SEO basics: getting started with search engines
We've often discussed the importance of SEO techniques when you make a website. We've seen, for example, how you can use the website builder tools that are part of doomby's free website maker to help optimize your website for search engine results. Today, we're going to get back to basics and answer some of the questions beginner webmasters often ask.
This is the first in a series of articles on SEO and search engine basics, and is the perfect starting point for those who've just begun to create a website, and are wondering how search engines like Google, Yahoo, Bing and Baidu go about deciding what to list, and where to list it. The aim of the these articles is less about how to make a website, and more about how to get your website found on the web.
What's a search engine anyway?
The internet is a very big place – think Alaska big, not Big Ben big. It's filled with billions of pages, and millions more are added every day. Now try to imagine all those pages are sitting in drawers of a (very big) filing cabinet. When you need to find a page, it's going to be a lot easier if you know which drawer it's in, but frankly, even then your chances of finding it in a hurry are pretty slim. Fortunately, there's an index that lists all of those pages, ordered not only alphabetically but also semantically. Because the index classifies pages in different ways, you can find the “aardvark” page under “a”, or under “animals”, “things with strange names” or even “mutant pig-a-roos”. Thanks to the index, all you need do is look under the right heading to find the exact location of the page you're looking for.
Search engines are just very big indexes, that order web pages under a lot of different headings to help you find the exact page you want, when you want it.
Unfortunately search engines aren't perfect, and sometimes when you type “freaky looking pig-a-roo” as a search term, you don't get what you're looking for (a page about aardvarks). That's because search engine indexes have their limits, and can't take into account every single term imaginable for every single subject or page. They can only return a list of results based on what they have been “programmed” to detect as relevant search terms for a given site (the end result of their treatment of the page, when processed by their search algorithm). Though they “learn” to associate new terms with existing sites, there are a lot of things you can do as a webmaster to help them “know” what terms are relevant for your site – more on that a little later on.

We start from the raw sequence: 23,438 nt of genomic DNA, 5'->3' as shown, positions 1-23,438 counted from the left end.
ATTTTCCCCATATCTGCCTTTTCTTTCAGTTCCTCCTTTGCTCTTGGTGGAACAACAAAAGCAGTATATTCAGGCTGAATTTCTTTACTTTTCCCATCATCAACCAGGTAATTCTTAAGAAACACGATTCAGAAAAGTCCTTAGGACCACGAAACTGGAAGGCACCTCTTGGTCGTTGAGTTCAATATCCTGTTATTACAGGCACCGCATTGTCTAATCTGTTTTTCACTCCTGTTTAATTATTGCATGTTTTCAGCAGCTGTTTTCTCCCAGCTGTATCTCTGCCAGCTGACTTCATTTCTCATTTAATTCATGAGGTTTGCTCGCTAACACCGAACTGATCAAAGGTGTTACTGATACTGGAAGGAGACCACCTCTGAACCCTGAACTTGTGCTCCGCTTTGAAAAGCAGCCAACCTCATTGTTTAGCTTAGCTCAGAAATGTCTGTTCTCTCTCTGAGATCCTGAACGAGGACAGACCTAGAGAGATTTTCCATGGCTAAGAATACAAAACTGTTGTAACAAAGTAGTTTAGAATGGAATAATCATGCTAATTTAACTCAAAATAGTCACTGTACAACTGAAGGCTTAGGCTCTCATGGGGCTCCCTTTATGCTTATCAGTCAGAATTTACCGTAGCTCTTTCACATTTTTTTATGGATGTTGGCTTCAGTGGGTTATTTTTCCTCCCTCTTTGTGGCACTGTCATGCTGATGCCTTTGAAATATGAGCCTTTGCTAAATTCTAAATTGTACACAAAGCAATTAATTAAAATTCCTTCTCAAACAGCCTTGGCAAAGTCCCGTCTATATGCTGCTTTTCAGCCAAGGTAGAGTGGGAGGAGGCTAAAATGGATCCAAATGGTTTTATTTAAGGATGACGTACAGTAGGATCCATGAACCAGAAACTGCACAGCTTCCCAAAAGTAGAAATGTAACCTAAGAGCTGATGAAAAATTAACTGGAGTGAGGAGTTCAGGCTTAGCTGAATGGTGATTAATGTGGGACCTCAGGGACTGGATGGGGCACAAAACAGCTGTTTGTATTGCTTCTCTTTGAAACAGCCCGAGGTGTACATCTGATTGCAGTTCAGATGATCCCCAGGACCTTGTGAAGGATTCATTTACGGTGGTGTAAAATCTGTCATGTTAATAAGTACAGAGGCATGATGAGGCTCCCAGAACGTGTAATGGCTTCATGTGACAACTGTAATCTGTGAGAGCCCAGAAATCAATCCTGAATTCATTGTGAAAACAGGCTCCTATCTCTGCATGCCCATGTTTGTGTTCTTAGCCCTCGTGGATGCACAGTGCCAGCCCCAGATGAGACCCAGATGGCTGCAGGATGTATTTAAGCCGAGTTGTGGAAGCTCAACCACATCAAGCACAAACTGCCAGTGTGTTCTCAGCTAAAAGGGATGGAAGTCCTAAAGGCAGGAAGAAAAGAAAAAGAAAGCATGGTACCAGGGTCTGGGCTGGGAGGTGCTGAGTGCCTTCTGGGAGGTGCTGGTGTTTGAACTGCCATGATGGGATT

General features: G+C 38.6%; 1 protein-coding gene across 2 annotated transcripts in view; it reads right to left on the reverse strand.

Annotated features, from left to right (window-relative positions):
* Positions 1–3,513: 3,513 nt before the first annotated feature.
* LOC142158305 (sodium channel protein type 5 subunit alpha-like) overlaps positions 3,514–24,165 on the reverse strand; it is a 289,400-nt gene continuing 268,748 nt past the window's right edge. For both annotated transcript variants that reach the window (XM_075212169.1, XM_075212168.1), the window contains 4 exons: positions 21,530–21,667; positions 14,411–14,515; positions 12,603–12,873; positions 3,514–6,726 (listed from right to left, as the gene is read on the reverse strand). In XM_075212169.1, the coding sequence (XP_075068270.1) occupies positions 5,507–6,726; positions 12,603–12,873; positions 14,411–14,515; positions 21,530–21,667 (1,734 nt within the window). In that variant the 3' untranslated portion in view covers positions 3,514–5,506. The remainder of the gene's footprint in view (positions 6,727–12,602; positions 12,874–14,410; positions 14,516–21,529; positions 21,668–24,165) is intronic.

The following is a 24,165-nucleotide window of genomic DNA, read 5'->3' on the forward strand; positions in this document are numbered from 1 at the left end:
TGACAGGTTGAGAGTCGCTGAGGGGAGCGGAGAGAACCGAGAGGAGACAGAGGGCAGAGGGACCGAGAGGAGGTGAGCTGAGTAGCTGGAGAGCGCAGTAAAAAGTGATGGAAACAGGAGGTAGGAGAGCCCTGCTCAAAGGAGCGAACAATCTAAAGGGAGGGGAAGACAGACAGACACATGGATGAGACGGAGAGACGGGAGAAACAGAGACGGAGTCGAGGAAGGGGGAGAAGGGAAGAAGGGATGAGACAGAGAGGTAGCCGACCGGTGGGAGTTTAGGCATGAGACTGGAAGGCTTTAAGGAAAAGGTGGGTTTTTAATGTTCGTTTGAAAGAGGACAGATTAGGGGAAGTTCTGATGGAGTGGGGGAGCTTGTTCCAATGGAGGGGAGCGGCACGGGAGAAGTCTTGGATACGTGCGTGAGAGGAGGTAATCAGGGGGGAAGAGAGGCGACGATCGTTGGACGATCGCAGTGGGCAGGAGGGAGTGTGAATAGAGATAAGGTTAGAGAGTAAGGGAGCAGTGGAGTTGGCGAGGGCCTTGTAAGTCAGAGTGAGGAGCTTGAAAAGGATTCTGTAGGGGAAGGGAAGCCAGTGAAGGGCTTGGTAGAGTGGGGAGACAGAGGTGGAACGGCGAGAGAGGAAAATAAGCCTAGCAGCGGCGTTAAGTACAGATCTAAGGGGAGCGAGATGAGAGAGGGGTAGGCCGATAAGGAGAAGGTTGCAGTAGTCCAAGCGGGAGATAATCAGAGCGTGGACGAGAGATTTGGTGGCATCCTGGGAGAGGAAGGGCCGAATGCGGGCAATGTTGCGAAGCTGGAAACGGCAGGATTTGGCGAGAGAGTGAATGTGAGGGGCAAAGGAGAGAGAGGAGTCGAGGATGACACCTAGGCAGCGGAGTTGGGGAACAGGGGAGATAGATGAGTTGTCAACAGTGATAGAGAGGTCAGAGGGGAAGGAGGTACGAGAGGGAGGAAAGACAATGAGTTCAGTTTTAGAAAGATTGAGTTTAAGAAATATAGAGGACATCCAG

Why isn't my site showing up on (insert search engine name), even though it's been online for over an hour already?
It can be a little frustrating – you've finally made the decision to make your own website, and have been hard at work since publishing your very first page an hour earlier. Yet when you head to Google to see if people can “find” your website if they don't have the address (or URL, like your-website.doomby.com), there's nothing there. If you find yourself in this situation, just remember: the internet is a very big place – Alaska big, not Big Ben big - remember? Try to picture yourself standing on the beach in Barrow, and trying to see a page plastered to the side of the control tower at Anchorage airport. You're not going to see it, any more than Google is going to see your webpage an hour after it's published. Google “finds” new content by “crawling” around the internet – it's such a big job that it can't possibly notice every single change every single time something changes. It'll eventually “stumble” upon your site, and add you pages to its index. But it might take a day, a week, or even several weeks until that happens.
What can I do to make search engines notice my new website?
If you want to help search engines list your website in their indexes, you can “invite” them to visit it through a site submission. Submitting your website to search engines is a great place to start working on getting visitors to your new website - getting your site indexed by search engines as quickly as possible means visitors have a way of “finding” your site. You can submit your website to Google here, and to Bing and Yahoo over this way.
Your site won't appear in search engine results the instant you've submitted it; a site submission is only an invitation to the engine to visit your site. Fortunately, it's an invitation they won't refuse, and - just as soon as they have the time - the search engine “robots” (or “spiders”) will come and crawl around your site, take a look at your pages, and decide just where to add your site in the index (and for which terms).
We'll take a closer look at just how search engines go about choosing what terms to associate with your site next time. But for now, if you're just starting out and haven't already done so, why not take a break from your website creation - and get a head start on getting visitors to your site - by spending a few minutes on your site submission.